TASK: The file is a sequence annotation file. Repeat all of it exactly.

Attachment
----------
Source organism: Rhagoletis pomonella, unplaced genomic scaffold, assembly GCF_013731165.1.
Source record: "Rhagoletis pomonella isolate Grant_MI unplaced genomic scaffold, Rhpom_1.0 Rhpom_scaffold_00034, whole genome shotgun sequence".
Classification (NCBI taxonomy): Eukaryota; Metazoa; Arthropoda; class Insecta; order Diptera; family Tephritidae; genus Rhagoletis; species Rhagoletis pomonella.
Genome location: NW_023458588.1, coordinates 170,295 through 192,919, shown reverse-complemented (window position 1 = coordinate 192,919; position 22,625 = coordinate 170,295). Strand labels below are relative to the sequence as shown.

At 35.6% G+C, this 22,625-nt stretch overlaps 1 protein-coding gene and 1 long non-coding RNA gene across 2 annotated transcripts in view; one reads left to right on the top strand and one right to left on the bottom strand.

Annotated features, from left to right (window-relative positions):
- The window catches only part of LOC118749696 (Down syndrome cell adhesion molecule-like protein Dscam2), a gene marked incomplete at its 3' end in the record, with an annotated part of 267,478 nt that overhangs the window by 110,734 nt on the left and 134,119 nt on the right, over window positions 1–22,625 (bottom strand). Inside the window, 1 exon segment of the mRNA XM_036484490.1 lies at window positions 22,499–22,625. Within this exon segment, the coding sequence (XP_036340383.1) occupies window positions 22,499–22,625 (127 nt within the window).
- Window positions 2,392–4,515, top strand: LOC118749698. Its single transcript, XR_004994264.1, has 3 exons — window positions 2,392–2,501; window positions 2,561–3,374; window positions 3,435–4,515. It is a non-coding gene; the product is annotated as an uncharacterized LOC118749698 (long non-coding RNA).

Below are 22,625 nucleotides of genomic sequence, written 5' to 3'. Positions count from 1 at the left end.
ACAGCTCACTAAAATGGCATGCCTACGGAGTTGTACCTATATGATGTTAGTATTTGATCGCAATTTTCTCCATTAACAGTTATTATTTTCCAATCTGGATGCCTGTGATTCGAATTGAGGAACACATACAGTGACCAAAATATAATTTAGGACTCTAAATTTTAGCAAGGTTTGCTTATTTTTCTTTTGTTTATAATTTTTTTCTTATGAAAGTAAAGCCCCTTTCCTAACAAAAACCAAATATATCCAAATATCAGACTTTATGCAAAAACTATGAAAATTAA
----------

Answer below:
Source organism: Rhagoletis pomonella, unplaced genomic scaffold, assembly GCF_013731165.1.
Source record: "Rhagoletis pomonella isolate Grant_MI unplaced genomic scaffold, Rhpom_1.0 Rhpom_scaffold_00034, whole genome shotgun sequence".
Classification (NCBI taxonomy): Eukaryota; Metazoa; Arthropoda; class Insecta; order Diptera; family Tephritidae; genus Rhagoletis; species Rhagoletis pomonella.
Genome location: NW_023458588.1, coordinates 170,295 through 192,919, shown reverse-complemented (window position 1 = coordinate 192,919; position 22,625 = coordinate 170,295). Strand labels below are relative to the sequence as shown.

At 35.6% G+C, this 22,625-nt stretch overlaps 1 protein-coding gene and 1 long non-coding RNA gene across 2 annotated transcripts in view; one reads left to right on the top strand and one right to left on the bottom strand.

Annotated features, from left to right (window-relative positions):
- The window catches only part of LOC118749696 (Down syndrome cell adhesion molecule-like protein Dscam2), a gene marked incomplete at its 3' end in the record, with an annotated part of 267,478 nt that overhangs the window by 110,734 nt on the left and 134,119 nt on the right, over window positions 1–22,625 (bottom strand). Inside the window, 1 exon segment of the mRNA XM_036484490.1 lies at window positions 22,499–22,625. Within this exon segment, the coding sequence (XP_036340383.1) occupies window positions 22,499–22,625 (127 nt within the window).
- Window positions 2,392–4,515, top strand: LOC118749698. Its single transcript, XR_004994264.1, has 3 exons — window positions 2,392–2,501; window positions 2,561–3,374; window positions 3,435–4,515. It is a non-coding gene; the product is annotated as an uncharacterized LOC118749698 (long non-coding RNA).

Below are 22,625 nucleotides of genomic sequence, written 5' to 3'. Positions count from 1 at the left end.
ACAGCTCACTAAAATGGCATGCCTACGGAGTTGTACCTATATGATGTTAGTATTTGATCGCAATTTTCTCCATTAACAGTTATTATTTTCCAATCTGGATGCCTGTGATTCGAATTGAGGAACACATACAGTGACCAAAATATAATTTAGGACTCTAAATTTTAGCAAGGTTTGCTTATTTTTCTTTTGTTTATAATTTTTTTCTTATGAAAGTAAAGCCCCTTTCCTAACAAAAACCAAATATATCCAAATATCAGACTTTATGCAAAAACTATGAAAATTAA